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The Sioux City Ghosts

Sioux City Ghosts 1934 Team
All photos and newspaper articles taken from scrapbook donated to Smithsonian by the son of a Sioux City player.
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https://americanhistory.si.edu/connect/podcasts/history-explorer-sioux-city-ghosts
Newspaper clipping of 1934 team photo.

Sioux City born-and-reared, the Ghosts picked up games with only the best local teams, but never let what happened on the field get too demanding or serious.

Look, it’s hard to take a ball team seriously if the bunch comes out on the diamond in uniforms that say, “Whiting’s Cleaners—we clean everything but fish.” But then, when the Sioux City Ghosts took the field, nobody expected anything serious, except seriously uncommon softball talent.

Let’s just say it this way—the Sioux City Ghosts became a phenom on half the sandlots in the country. Once, they played a game in a pasture, lots of messy base-like pies beneath their shoes. Maybe fifty fans were watching just off the baselines. Seriously.

No matter. Frank “Papa-be-kind” Williams, one of the old-timers, once told a reporter that fifty fans or fifty thousand riding bleachers made no difference to the guys. What they loved to do was play ball and have fun, no matter if they stepped on—or in--the wrong base.

Fans came to roar with laughter. Sioux City born-and-reared, the Ghosts picked up games with only the best local teams, but never let what happened on the field get too demanding or serious. One of their most beloved schticks was “shadow ball,” which meant their playing a couple of innings without the ball, acting as if it was there just the same, every last player in pantomime, sometimes even in slow motion. Fans—and they were many—went entirely bananas, if they weren’t laughing the moment they sat down. Some people called them “the Globetrotters of Softball,” so blame antic was their show.

Let’s be clear here: the Ghosts were splendidly multi-talented. For a time, pre-Depression, come December they simply switched sports, went inside, and took the court as a basketball team.

Think that’s something?—there’s more. More than occasionally, much to the delight of awe-struck fans, they’d break into song. Why not? People loved a good male chorus.

You couldn’t be a Ghost and be married—traveling was the pits on marriages, after all--and, of course, you had to be African-

Sioux City Ghosts Promotional Poster
All photos and newspaper articles taken from scrapbook donated to Smithsonian by the son of a Sioux City player.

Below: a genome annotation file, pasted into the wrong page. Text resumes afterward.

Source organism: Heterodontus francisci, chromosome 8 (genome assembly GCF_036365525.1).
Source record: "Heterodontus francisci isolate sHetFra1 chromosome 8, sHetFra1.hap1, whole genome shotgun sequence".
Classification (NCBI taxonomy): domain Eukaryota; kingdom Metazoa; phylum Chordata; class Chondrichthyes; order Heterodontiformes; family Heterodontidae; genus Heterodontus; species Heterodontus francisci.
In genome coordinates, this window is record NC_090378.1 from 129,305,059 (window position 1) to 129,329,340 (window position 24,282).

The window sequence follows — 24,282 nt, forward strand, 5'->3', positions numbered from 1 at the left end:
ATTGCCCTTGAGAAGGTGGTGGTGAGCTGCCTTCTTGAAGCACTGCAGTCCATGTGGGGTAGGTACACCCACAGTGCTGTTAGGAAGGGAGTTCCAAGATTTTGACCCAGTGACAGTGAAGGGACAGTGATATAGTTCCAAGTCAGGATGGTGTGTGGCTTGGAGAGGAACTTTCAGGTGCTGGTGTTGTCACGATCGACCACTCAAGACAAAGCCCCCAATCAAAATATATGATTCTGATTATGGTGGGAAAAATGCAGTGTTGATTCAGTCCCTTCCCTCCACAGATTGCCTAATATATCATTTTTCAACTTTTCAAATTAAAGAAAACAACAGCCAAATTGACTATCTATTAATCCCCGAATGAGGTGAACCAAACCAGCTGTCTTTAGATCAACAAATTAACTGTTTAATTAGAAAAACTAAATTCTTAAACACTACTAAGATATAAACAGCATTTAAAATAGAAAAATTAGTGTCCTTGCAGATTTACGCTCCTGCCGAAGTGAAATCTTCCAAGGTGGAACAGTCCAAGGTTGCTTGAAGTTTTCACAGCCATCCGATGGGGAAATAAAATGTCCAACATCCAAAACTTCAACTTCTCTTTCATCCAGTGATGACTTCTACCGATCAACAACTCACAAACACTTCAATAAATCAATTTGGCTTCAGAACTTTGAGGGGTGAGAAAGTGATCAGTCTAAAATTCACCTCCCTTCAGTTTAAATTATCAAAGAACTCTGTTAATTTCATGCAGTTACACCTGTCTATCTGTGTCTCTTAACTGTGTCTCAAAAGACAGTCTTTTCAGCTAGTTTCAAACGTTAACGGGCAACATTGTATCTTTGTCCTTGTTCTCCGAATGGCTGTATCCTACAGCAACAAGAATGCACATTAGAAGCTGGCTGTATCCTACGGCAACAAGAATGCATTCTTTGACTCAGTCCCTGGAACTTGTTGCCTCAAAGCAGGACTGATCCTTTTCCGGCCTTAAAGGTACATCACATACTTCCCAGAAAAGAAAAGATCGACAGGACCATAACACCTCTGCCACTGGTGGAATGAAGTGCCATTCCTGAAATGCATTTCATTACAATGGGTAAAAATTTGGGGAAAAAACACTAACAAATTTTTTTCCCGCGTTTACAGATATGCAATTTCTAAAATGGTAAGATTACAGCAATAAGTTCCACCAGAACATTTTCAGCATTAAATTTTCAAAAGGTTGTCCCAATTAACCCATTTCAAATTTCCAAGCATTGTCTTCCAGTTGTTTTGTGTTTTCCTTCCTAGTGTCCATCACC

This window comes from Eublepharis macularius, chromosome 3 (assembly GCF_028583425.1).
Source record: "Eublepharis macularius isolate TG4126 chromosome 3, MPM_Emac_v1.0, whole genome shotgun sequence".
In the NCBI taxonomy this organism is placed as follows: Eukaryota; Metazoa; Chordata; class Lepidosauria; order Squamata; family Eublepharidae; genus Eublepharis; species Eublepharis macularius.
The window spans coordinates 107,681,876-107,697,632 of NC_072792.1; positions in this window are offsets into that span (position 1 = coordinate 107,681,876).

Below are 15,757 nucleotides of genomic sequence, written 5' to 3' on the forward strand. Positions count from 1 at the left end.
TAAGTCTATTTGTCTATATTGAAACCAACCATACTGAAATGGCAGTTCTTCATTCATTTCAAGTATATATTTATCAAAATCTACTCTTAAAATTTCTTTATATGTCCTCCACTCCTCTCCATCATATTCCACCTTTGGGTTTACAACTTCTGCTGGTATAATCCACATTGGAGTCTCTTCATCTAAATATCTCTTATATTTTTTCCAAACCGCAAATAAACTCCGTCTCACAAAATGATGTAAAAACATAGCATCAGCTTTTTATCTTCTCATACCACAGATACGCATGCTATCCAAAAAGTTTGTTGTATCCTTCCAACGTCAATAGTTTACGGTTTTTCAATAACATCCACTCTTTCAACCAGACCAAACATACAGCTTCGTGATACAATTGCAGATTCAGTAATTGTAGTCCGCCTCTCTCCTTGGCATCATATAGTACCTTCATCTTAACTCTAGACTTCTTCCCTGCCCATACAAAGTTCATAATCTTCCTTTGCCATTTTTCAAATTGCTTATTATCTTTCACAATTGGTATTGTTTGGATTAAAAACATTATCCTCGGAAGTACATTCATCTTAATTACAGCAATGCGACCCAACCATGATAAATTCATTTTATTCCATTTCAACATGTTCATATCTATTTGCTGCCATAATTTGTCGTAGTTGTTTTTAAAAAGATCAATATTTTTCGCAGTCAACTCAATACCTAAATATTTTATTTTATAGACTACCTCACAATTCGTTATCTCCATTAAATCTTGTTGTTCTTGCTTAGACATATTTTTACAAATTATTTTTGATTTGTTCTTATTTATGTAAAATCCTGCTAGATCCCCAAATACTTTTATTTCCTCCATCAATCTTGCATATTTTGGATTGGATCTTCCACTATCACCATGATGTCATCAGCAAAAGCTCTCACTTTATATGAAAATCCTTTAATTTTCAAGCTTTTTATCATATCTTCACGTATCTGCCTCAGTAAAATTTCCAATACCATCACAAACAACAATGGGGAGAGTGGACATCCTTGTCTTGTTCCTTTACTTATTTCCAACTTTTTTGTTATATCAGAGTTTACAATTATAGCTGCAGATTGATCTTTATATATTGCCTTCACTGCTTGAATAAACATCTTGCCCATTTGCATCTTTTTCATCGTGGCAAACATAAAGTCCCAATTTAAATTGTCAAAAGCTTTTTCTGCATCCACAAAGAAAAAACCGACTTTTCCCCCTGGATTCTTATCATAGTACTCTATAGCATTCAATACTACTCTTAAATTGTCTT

/
https://americanhistory.si.edu/connect/podcasts/history-explorer-sioux-city-ghosts
Poster advertising a game between the Sebastopol Allstars and the "Louder, Faster and Funnier" Sioux City Ghosts.

American. The Ghosts had no traveling patsies like the Harlem Globetrotters either. They made a habit out of playing the best softball teams wherever they went.

How’d they do? I thought you’d never ask. In somewhere close to twenty years of ball games, they took it on the chin 100 times. . . but won more than 2000 games against really good clubs.

During the Second World War, most of the team was in the South Pacific or Europe, with the armed forces. When the war ended, the Sioux City Ghosts once more took the field and toured throughout the west, pulling their goofiness along wherever they went, using horses to run the bases or bicycle. So maybe one game, one of the Williams boys is pitching (they started the team) when he simply throws the umpire out of the game and grabs a six-year-old out of the crowd to call balls and strikes. Then he tells that child to call a pitch a strike even though it went over the backstop. Kid says “strike,” crowd goes bananas.

Today, playing pro in the Bigs means big salaries. Not back then. Maybe $25 a game in a season between 80 and 90 games long. The Sioux City Ghosts were much beloved here and all over the country.

All of that was 75 years ago. Times were different.

Oh, yeah, and every last one of those Whiting Cleaner uniforms said, “We clean everything but fish.”

What’s not to like?

Dr. Jim Schaap doesn’t know what on earth happens to his time these days, even though he should have plenty of it, retired as he is (from teaching literature and writing at Dordt College, Sioux Center, IA). If he’s not at a keyboard, most mornings he’s out on Siouxland’s country roads, running down stories that make him smile or leave him in awe. He is the author of several novels and a host of short stories and essays. His most recent publications include Up the Hill: Folk Tales from the Grave (stories), and Reading Mother Teresa (meditations). He lives with his wife Barbara in Alton, Iowa.
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